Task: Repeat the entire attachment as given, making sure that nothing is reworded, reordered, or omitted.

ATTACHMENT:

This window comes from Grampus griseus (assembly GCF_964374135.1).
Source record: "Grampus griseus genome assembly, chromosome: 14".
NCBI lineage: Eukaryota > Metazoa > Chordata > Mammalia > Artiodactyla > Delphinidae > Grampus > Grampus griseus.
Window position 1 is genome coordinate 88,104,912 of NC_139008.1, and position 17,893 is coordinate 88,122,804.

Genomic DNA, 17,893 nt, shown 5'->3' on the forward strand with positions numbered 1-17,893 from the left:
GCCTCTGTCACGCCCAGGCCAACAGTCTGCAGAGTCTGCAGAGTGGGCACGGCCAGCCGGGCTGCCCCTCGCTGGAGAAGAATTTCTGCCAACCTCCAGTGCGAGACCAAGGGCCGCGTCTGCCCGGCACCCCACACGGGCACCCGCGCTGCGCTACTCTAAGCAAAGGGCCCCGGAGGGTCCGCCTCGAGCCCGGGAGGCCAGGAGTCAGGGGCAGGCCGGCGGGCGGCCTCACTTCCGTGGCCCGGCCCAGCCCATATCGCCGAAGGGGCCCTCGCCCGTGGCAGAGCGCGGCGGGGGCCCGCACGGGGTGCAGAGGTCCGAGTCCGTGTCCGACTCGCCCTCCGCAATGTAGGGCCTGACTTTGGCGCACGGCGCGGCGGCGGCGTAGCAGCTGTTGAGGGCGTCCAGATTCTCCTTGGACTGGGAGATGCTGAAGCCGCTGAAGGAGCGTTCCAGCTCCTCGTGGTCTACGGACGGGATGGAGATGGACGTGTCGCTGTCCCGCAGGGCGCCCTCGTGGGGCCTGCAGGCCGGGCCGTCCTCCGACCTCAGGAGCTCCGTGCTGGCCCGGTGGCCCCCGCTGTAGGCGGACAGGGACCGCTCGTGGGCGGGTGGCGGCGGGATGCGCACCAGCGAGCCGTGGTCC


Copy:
This window comes from Grampus griseus (assembly GCF_964374135.1).
Source record: "Grampus griseus genome assembly, chromosome: 14".
NCBI lineage: Eukaryota > Metazoa > Chordata > Mammalia > Artiodactyla > Delphinidae > Grampus > Grampus griseus.
Window position 1 is genome coordinate 88,104,912 of NC_139008.1, and position 17,893 is coordinate 88,122,804.

Genomic DNA, 17,893 nt, shown 5'->3' on the forward strand with positions numbered 1-17,893 from the left:
GCCTCTGTCACGCCCAGGCCAACAGTCTGCAGAGTCTGCAGAGTGGGCACGGCCAGCCGGGCTGCCCCTCGCTGGAGAAGAATTTCTGCCAACCTCCAGTGCGAGACCAAGGGCCGCGTCTGCCCGGCACCCCACACGGGCACCCGCGCTGCGCTACTCTAAGCAAAGGGCCCCGGAGGGTCCGCCTCGAGCCCGGGAGGCCAGGAGTCAGGGGCAGGCCGGCGGGCGGCCTCACTTCCGTGGCCCGGCCCAGCCCATATCGCCGAAGGGGCCCTCGCCCGTGGCAGAGCGCGGCGGGGGCCCGCACGGGGTGCAGAGGTCCGAGTCCGTGTCCGACTCGCCCTCCGCAATGTAGGGCCTGACTTTGGCGCACGGCGCGGCGGCGGCGTAGCAGCTGTTGAGGGCGTCCAGATTCTCCTTGGACTGGGAGATGCTGAAGCCGCTGAAGGAGCGTTCCAGCTCCTCGTGGTCTACGGACGGGATGGAGATGGACGTGTCGCTGTCCCGCAGGGCGCCCTCGTGGGGCCTGCAGGCCGGGCCGTCCTCCGACCTCAGGAGCTCCGTGCTGGCCCGGTGGCCCCCGCTGTAGGCGGACAGGGACCGCTCGTGGGCGGGTGGCGGCGGGATGCGCACCAGCGAGCCGTGGTCC